A Farewell to Arms book report - detailed analysis, book summary, literary elements, character analysis, Ernest Hemingway biography, and everything necessary for active class participation.
A Farewell to Arms is a novel written by acclaimed American writer Ernest Hemingway and set in Italy during World War I. The novel was originally published in Scribner's Magazine from the period of May 1929 to October 1929 and was almost immediately published with a print run of 31,000 copies
The book was an immediate success and became one of Hemingway's most well-known novels as well as making him financially independent.
The novel revolves around Lieutenant Fredric Henry, a young American ambulance driver serving in the Italian army during the first World War. Henry meets a English nurse called Catherine Barkley and decides to seduce her. On the battlefront, Henry gets wounded by shrapnel to the knee and is brought to a hospital in Milan to recover. Unable to accept the time it will take him to recover, he enlists the help of an audacious surgeon named Dr. Valentini who agrees to operate right away. Catherine is transferred to Milan and the two begin to fall in love while she cares for him.
Soon, Henry is fully healed and sent back out to the Italian front with his ambulance. But he arrives during a bombardment when Allied forces are retreating. During the fray of battle, Henry manages to escape by jumping into a river and swimming downriver until he can board a train to Milan.
Henry reunites with a pregnant Catherine and from there the two escape to Switzerland. Henry assumes his obligations to the war are over but soon tragedy rocks the happy couple to their core.
Other book reports
Genre: historical fiction novel
Setting: the Julian Alps; 1916-1918
Point of view: it switches between first person and second person
Narrator: Fredric Henry
Tone: pathetic, lyric
Mood: pessimistic, cynicism
Theme: a typical love story between a nurse and a war soldier
The book is told from a first person perspective, narrated by a man called Lieutenant Fredric Henry. Henry begins by describing the small Italian village in which he lives. It is the late summer and troops from World War I often "went by the house and down the road" and that "the dust they raised powdered the leaves of the trees". He tells us that if a car goes by especially fast it was probably carrying the king as he makes trips out to assess the battlefront almost everyday.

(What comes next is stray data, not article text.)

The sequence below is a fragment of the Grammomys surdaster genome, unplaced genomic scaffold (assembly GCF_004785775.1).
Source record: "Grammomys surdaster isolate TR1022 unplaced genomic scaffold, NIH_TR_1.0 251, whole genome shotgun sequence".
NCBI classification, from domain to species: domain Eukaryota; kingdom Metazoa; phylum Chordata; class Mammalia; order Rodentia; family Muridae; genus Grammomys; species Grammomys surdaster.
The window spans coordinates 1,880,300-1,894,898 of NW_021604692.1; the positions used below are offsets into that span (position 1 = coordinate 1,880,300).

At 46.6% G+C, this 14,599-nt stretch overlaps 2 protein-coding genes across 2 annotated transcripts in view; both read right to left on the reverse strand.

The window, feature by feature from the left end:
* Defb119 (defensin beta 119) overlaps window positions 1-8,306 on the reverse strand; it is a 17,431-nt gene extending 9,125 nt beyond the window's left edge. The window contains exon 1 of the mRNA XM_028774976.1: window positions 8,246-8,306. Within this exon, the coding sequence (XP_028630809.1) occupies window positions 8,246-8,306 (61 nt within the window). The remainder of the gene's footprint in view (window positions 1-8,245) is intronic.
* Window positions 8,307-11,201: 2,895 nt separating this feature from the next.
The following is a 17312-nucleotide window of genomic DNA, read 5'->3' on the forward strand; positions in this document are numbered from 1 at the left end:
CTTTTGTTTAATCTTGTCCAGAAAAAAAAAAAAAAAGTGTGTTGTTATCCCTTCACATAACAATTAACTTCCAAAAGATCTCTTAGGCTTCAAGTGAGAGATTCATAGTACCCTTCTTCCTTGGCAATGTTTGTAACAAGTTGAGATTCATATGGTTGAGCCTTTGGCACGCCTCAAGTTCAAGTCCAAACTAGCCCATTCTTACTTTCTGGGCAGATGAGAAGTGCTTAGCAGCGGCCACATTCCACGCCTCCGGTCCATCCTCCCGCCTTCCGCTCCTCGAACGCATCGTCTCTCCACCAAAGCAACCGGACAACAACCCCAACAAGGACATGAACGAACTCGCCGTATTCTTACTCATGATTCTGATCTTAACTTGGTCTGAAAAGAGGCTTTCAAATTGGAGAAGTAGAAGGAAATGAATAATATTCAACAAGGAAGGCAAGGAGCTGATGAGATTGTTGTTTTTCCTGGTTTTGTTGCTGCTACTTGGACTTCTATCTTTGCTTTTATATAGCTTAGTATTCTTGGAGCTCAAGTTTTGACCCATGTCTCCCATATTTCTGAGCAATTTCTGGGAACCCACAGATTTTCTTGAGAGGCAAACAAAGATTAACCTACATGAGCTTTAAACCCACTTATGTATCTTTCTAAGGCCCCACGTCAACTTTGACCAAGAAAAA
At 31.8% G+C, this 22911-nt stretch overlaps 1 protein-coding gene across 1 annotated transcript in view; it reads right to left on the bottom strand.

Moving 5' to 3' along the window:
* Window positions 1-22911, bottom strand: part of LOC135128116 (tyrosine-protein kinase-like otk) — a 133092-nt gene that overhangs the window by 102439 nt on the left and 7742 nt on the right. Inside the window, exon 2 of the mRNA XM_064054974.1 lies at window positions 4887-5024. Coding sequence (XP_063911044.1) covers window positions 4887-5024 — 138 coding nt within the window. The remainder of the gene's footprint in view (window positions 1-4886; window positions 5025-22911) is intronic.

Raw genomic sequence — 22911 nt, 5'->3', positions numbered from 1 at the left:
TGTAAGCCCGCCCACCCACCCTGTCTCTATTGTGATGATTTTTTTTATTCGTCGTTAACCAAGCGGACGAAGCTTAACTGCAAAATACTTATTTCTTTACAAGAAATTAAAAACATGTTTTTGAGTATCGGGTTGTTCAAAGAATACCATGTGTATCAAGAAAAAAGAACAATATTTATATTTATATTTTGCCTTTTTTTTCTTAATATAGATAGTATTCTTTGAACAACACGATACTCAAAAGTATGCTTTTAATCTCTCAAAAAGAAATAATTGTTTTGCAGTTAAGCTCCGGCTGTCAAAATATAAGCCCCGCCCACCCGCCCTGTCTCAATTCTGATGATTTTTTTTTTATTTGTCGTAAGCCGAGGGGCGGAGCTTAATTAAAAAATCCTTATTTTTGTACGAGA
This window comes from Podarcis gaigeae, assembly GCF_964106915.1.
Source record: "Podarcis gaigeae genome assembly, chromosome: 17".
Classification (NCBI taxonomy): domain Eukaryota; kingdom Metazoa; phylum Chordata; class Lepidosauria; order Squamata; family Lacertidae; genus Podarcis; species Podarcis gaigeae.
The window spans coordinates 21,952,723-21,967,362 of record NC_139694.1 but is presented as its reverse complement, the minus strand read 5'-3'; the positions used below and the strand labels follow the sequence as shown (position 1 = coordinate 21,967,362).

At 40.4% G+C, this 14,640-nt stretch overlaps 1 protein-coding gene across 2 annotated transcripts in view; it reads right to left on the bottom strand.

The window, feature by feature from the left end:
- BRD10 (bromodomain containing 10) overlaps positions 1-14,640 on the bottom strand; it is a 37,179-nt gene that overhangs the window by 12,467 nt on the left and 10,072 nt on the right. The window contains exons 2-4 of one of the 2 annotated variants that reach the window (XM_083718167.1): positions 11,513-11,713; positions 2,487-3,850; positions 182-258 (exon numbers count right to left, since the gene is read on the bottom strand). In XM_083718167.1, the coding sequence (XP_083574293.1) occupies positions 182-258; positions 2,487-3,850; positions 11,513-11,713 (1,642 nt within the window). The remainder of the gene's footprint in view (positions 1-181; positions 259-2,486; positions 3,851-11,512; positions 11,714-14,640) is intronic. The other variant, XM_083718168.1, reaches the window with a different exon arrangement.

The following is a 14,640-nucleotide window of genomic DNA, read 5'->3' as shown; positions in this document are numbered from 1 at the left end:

A friend of Henry's, a lieutenant and surgeon named Rinaldi, tells him of a beautiful girl named Catherine Barkley that he has fallen in love with. Henry agrees to loan Rinaldi some money so that Catherine will think he is a wealthy man and his friend convinces him to come with him to meet the woman. When he meets her, Henry is struck by Catherine's beauty and especially her long blonde hair. They talk as Rinaldi is busy speaking to another nurse and Catherine confides in Henry that she recently lost a fiance' on the battle front. She asks him if he has ever loved and he says no. On their way home, Rinaldi jokes that Catherine seemed to prefer Henry to him.
The next day, Henry goes to see Catherine again. He finds her in the garden and chats with her, both of them agreeing to not talk about the war. Eventually, Henry attempts to kiss her and Catherine resists and slaps him. Henry points out that this aside has gotten them to stop thinking about the war. After this, Catherine lets Henry kiss her and begins to cry, saying: "We're going to have a strange life".
Henry and Catherine begin to see each other regularly although Henry knows that he is not in love with her. He feels that he is involved in a complicated game of seduction. Hearing that he is going to be sent off to face a raid in the town of Pavla, Henry tells Catherine that he is off for 'a show' and that she needn't worry. Catherine gives him a medal depicting St. Anthony to protect him. Pavla undergoes bombing while Henry is there and at one point he experiences a bright flash and heat like a furnace. A trench mortar had exploded in the hall where he was eating dinner. Henry is wounded and thinks himself near death.
While Henry is recuperating in the hospital, Rinaldi visits and tells him that he will be given a medal for his heroism in battle. Insisting that he didn't do anything heroic, Henry protests but Rinaldi won't take no for an answer. Rinaldi also tells Henry that America has officially declared war on Germany and President Wilson is soon to follow with a declaration of war on Austria. Soon, Henry is transferred to a hospital in Milan to recover. He is excited by the prospect of seeing Catherine who was recently send to the same hospital to work. When he gets to the hospital Henry meets the ward superintendent Miss Van Campen and the two take an immediate dislike to each other. After she denies him wine with his meals, Henry goes around her and asks for a porter to bring him several bottles of wine and the evening paper.